The Sir Zelman Cowen School of Music welcomes two new lecturers, Roman Ponomariov and Samuel Ekkehardt Dunscombe, who will lead the classical woodwind and brass students.
Mr Ponomariov specialises in the French Horn and has appeared as a soloist with the Adelaide Symphony Orchestra and recorded a solo recital for the ABC classic FM. His other solo appearances include concerto performances with Stonington Symphony Orchestra, Zelman Symphony Orchestra, Melbourne University Orchestra and Western Australian Youth Orchestra.
“Needless to say, I feel extremely honoured and excited about my recent appointment. Throughout my work within the tertiary sector, I always remain committed to putting students’ needs, satisfaction and learning experience at the centre of what I do,” Mr Ponomariov said.
Mr Ponomariov holds a Masters Degree from Rice University (USA) where he studied with William VerMeulen on full scholarship and has also tutored players of the Melbourne Youth Orchestra, Malaysian Youth Orchestra and the Australian Youth Orchestra.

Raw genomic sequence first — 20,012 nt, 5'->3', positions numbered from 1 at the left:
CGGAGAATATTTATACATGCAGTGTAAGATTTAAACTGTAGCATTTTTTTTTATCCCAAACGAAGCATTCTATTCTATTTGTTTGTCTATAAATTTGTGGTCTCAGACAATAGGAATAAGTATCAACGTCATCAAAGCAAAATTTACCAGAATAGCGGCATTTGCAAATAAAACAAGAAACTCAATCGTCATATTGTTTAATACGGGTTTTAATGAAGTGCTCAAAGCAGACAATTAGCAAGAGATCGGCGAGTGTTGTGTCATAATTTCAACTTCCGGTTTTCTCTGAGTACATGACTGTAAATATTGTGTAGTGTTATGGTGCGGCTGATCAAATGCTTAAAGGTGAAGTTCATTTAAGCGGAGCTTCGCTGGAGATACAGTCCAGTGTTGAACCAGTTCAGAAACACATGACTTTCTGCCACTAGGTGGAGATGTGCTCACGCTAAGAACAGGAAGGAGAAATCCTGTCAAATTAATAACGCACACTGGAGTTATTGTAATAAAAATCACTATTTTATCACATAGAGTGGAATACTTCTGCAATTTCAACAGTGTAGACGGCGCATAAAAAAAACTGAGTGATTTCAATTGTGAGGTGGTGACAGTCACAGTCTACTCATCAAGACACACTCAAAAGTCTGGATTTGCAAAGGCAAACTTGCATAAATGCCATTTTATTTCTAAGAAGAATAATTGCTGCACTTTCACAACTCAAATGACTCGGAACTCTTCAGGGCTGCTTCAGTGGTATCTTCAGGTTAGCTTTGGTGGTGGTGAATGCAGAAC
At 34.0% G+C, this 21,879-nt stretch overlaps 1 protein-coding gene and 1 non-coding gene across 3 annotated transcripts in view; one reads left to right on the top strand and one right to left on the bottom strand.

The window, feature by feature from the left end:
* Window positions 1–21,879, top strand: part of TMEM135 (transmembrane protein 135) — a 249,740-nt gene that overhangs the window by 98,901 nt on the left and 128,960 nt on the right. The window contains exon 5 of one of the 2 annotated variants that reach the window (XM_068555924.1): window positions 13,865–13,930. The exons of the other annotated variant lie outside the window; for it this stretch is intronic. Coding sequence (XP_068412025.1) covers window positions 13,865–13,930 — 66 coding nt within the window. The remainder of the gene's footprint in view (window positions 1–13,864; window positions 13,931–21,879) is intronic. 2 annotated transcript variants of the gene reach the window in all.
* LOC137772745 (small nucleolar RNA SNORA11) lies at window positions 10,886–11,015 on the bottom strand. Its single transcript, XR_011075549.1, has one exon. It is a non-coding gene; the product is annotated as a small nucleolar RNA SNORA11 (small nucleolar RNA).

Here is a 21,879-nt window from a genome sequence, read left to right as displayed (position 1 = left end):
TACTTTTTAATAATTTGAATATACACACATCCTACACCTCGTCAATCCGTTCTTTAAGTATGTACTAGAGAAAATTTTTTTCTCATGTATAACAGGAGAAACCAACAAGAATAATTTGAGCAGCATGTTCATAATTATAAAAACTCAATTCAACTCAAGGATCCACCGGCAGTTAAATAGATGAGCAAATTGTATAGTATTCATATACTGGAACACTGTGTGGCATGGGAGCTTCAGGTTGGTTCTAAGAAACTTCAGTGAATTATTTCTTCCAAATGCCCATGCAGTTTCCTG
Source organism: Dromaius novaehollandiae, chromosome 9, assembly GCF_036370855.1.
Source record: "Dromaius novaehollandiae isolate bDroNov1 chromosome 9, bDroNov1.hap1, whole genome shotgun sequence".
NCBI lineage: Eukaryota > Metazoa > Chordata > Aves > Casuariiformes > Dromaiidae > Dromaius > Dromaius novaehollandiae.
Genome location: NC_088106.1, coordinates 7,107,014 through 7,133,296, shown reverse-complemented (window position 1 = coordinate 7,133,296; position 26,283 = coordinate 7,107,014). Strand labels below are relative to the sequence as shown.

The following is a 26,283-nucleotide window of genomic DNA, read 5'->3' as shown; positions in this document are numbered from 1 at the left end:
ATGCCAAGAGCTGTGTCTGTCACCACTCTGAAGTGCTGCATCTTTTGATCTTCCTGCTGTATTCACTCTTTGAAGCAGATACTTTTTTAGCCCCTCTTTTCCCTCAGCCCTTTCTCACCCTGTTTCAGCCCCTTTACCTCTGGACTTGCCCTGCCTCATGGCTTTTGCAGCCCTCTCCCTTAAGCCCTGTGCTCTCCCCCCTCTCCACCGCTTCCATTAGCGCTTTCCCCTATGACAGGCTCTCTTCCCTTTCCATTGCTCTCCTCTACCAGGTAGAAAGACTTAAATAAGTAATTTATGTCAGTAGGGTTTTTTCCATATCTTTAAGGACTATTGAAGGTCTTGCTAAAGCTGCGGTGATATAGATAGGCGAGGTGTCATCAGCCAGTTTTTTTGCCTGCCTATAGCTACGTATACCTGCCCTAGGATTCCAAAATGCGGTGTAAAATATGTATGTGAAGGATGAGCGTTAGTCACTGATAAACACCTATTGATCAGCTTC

“I’m very much interested in encouraging stronger ties between various departments within the school, be it composition, singing, jazz, classical or music education, as well looking for ways to further integrate the music department into the broader university community and beyond,” he said, “all with the aim to enhance the student experience and give our graduates the best chance at fostering a rewarding career.”
Coming from an area of expertise he labels as “clarinets, computers and microphones”, Mr Samuel Dunscombe has performed worldwide, holds a Bachelor of Fine Art (Sound) from RMIT University (Melbourne), and Master and Bachelor degrees in Music Performance from the Victorian College of the Arts. In 2015, Samuel was a visiting doctoral fellow at the Hochschule der Künste in Bern, where he worked with Ernesto Molinari.
“I’m thrilled at the appointment,” Mr Dunscombe said.
“In recent years I feel that Monash has become the most exciting music department in the country, and I’m excited to be a part of that. I’m hoping to help foster a love of contemporary and experimental music in the students of this school, together with an appreciation for how present day Australian music is situated within the context of the greater classical music tradition.”
Head of School, Professor Cat Hope said the two new lecturers bring considerable chamber and orchestral music experience to compliment their other outstanding staff leading the piano, string and voice departments.
“The school is thrilled to welcome such internationally recognised, innovative musicians to develop the next generation of Australian musicians with us at Monash,” she said.